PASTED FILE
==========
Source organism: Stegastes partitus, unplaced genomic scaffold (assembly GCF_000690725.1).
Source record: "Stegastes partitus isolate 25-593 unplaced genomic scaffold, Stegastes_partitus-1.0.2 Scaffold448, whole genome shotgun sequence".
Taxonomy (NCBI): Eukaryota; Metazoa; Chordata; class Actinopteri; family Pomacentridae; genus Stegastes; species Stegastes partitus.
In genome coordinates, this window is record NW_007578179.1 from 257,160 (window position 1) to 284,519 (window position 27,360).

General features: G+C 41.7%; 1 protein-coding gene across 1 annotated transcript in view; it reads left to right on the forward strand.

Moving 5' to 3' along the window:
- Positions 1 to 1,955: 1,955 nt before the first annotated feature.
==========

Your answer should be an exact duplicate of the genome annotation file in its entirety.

Source organism: Stegastes partitus, unplaced genomic scaffold (assembly GCF_000690725.1).
Source record: "Stegastes partitus isolate 25-593 unplaced genomic scaffold, Stegastes_partitus-1.0.2 Scaffold448, whole genome shotgun sequence".
Taxonomy (NCBI): Eukaryota; Metazoa; Chordata; class Actinopteri; family Pomacentridae; genus Stegastes; species Stegastes partitus.
In genome coordinates, this window is record NW_007578179.1 from 257,160 (window position 1) to 284,519 (window position 27,360).

General features: G+C 41.7%; 1 protein-coding gene across 1 annotated transcript in view; it reads left to right on the forward strand.

Moving 5' to 3' along the window:
- Positions 1 to 1,955: 1,955 nt before the first annotated feature.